Superferry Transportation Study

SOURCE: Dick Mayer (dickmayer@earthlink.net) SUBHEAD: The Hawaii State Legislature is preparing to waste more scarce funds on Superferry studies. Image above: A detail of early Superferry website promo claiming passage to Kauai starting in July 2007. It didn't happen. From (http://www.alohadrugs.com/2007/01/launching-of-hawaii-super-ferry-ends.html) [Source's note: The Ferry Study Bill passed the Senate's Ways and Means Committee by a vote of 6-5 (Senator English was "excused". The new Senate draft makes no changes from the House draft but has a new "virtual date" of "July 1, 2050 to facilitate further discussion on the measure" (that will likely be changed later) and NO funding YET. The Department of Transportation could use some of its own funds or potentially some of its Special Harbor users funds to conduct the ferry study. Here is the latest draft] HB 2667 HD 2 SD 1 RELATING TO FERRIES. (http://www.capitol.hawaii.gov/session2010/lists/measure_indiv.aspx?billtype=HB&billnumber=2667) BE IT ENACTED BY THE LEGISLATURE OF THE STATE OF HAWAII: SECTION 1. The State of Hawaii is made up of a chain of islands, six of which have major population centers. Unlike other states, Hawaii does not have the benefit of being linked to other states through the federal interstate highway system or a network of intersecting state and local highways and roads. With the exception of slow, time-consuming interisland shipping and barge operations for the transportation of property between the islands, the only link between the islands for the transportation of persons is air transportation, with our present reliance on two interisland carriers and a few smaller commuter operations. However, this reliance on air transportation may be misplaced. With the exception of the island of Hawaii, each of the neighbor islands is served by only one airport, and each may be subjected to severe operational interruption in the event of a natural disaster, such as a hurricane or earthquake. Even the Hickam Air Force Base-Honolulu international airport complex, with its location along the shoreline on Oahu, may be operationally shut down by a natural disaster. For example, had the airport at Lihue, Kauai, been shut down operationally in the aftermath of Hurricane Iniki, it would have taken days, if not weeks, before any major aid and relief in the form of water, food, medical supplies, and rescue workers could have reached the island. Hawaii is too reliant on its present slow water carriers and air carriers in the event of a major natural disaster. While the Hawaii Superferry operation had its shortcomings, a rocky start, and a questionable financial forecast, it proved to be a very successful mode of transportation of both persons and property between the islands of Maui and Oahu. It was the missing link in the transportation system between the islands that is so essential for the health, safety, and well-being of the people of Hawaii. The purpose of this Act is to require the department of transportation to conduct a study on the feasibility of establishing a statewide ferry system and ferry system authority to provide the additional link essential for the carriage of persons and property between the islands of the State. SECTION 2. (a) The department of transportation shall conduct a study to determine the feasibility of establishing a statewide ferry system and a Hawaii state ferry system authority as the primary agency for oversight and regulation of the statewide ferry system. (b) The department shall study various types of ferry systems, including passenger-only and passenger, automobile, and cargo ferry systems, that the department determines are suitable for operations within Hawaiian waters, taking into account such parameters as vessel design and speed, passenger capacity, cargo capacity, automobile capacity, availability of smaller vessels for transportation between the islands of Maui, Molokai, and Lanai, and compatibility with harbor infrastructure. The study shall also include: (1) An analysis of potential costs and revenues of a statewide ferry system, as well as economic, social, and physical or other effects upon residents of and visitors to Hawaii; (2) Any impact a statewide ferry system would have on the State and the counties; (3) Information on the financing of a statewide ferry system, including the establishment of rates, fees, rents, charges, or any other payments or costs associated with a statewide ferry system; (4) Information on the development of a special fund for the financial self-sustainability of the statewide ferry system; and (5) Information on the impact that a statewide ferry system would have on the other water carriers in the State. (c) The study shall also include the following information on the development of a Hawaii state ferry system authority: (1) The composition of the authority; (2) The rights, duties, powers, and obligations of the authority in developing, coordinating, and implementing state policies and direction for the safe transportation of persons and property by ferry between the Hawaiian islands; and (3) The ability of the authority to eliminate or reduce barriers to travel by ferry between the Hawaiian islands and provide a positive and competitive business environment. (d) The department shall submit a report of its findings and recommendations, including any proposed legislation, to the legislature no later than twenty days prior to the convening of the regular session of 2011. SECTION 3. This Act shall take effect on July 1, 2050. Report Title: Transportation; Ferry System Study Description: Requires the Department of Transportation to conduct a study on the feasibility of establishing a statewide ferry system and the Hawaii State Ferry System Authority for the operation of a ferry system between the islands. Effective 7/1/2050. .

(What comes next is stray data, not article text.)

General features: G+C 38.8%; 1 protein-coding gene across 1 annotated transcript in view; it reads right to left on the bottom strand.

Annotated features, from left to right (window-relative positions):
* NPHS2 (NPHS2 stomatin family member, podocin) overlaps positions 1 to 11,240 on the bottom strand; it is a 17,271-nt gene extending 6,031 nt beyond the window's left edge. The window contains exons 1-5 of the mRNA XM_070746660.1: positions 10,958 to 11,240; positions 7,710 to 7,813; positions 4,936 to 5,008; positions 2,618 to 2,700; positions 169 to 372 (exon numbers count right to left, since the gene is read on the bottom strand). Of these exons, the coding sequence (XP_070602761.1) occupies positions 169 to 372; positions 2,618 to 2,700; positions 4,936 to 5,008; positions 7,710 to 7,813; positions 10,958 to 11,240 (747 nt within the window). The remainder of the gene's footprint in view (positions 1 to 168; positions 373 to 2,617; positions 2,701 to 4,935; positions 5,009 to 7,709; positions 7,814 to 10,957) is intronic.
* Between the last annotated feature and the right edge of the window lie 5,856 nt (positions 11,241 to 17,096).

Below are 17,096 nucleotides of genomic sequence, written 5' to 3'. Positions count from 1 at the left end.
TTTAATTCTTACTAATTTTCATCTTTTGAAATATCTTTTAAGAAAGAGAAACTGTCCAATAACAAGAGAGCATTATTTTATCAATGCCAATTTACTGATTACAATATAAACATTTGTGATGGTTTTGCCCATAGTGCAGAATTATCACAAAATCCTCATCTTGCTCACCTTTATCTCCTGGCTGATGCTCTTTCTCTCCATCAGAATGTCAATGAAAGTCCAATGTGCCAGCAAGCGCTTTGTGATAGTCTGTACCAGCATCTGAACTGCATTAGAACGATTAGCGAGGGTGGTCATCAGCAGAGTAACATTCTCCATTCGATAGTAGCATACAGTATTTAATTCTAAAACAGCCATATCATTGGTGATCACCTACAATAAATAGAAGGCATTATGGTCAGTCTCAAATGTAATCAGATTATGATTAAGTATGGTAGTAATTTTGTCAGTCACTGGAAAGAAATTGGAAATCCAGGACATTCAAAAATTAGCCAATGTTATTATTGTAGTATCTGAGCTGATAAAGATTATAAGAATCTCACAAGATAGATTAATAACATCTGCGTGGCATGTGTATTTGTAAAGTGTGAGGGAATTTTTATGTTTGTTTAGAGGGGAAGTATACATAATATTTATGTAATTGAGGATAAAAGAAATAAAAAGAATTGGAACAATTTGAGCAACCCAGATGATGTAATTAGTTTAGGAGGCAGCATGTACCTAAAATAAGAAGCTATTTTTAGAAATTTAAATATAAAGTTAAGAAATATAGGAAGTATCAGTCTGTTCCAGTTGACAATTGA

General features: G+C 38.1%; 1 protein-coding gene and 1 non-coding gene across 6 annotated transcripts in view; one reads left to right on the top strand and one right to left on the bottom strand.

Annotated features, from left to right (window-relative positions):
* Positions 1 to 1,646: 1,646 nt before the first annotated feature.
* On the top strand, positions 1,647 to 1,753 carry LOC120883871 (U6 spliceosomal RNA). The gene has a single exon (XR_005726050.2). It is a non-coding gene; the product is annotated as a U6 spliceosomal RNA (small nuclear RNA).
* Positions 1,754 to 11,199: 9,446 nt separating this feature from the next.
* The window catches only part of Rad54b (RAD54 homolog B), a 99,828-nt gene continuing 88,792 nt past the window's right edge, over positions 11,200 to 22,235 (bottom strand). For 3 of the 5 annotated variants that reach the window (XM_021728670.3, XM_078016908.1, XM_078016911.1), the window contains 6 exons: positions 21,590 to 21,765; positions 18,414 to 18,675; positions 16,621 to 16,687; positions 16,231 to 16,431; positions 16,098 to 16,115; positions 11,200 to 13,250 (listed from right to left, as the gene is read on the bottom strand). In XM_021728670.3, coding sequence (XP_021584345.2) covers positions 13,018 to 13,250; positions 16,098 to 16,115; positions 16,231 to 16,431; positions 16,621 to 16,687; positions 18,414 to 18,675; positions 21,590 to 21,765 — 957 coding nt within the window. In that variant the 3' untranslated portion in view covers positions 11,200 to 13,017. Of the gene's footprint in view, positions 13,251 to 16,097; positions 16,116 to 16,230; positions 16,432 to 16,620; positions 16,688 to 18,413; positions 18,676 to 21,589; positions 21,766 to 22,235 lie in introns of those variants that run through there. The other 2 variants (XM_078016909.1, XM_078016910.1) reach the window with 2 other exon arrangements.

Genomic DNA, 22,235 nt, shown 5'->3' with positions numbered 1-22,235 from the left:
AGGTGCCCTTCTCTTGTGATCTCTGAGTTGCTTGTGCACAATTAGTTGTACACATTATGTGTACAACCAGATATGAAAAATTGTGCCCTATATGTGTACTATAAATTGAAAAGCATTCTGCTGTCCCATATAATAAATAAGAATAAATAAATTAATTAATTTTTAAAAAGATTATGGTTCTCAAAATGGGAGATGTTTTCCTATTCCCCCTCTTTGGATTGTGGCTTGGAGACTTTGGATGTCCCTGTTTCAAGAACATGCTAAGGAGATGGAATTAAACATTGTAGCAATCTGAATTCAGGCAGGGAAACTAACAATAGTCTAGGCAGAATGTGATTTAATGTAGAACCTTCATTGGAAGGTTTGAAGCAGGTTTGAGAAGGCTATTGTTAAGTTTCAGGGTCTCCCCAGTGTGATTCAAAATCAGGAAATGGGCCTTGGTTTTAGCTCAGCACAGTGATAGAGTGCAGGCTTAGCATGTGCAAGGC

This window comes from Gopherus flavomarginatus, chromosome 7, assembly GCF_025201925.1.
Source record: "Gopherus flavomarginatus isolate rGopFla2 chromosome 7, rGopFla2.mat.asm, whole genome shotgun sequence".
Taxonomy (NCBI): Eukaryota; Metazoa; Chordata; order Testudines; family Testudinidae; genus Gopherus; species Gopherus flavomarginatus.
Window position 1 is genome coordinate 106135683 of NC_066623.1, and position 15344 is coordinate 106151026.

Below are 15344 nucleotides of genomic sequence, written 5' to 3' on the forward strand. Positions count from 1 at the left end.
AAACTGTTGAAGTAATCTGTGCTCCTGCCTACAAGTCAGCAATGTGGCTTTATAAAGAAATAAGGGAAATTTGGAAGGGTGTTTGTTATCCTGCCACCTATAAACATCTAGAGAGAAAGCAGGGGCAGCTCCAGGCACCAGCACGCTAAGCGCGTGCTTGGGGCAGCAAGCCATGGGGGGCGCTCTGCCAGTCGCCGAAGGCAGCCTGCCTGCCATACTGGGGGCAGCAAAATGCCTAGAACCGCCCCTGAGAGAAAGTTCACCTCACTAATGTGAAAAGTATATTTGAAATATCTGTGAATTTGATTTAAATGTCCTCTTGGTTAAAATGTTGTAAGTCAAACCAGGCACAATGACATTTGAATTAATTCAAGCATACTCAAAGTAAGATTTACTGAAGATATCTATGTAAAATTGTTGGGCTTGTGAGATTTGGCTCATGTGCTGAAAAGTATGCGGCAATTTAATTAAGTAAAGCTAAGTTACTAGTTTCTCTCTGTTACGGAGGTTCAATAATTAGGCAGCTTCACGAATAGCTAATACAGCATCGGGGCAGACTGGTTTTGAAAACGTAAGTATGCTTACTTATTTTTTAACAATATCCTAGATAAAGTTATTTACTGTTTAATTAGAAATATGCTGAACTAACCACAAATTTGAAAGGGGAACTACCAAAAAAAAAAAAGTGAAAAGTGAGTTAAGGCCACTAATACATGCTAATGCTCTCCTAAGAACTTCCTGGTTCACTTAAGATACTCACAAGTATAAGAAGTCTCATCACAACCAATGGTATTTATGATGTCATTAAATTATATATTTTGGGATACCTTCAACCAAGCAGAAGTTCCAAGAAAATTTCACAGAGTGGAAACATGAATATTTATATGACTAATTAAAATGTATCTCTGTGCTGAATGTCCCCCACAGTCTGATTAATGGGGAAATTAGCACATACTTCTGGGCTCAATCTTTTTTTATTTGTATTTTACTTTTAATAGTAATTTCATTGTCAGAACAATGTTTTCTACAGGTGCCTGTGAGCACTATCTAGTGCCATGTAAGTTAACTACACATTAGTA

1 comment :

Brad Parsons said...

This bill just DIED in the Senate today. Souki was wrong, it didn't "Sail on through."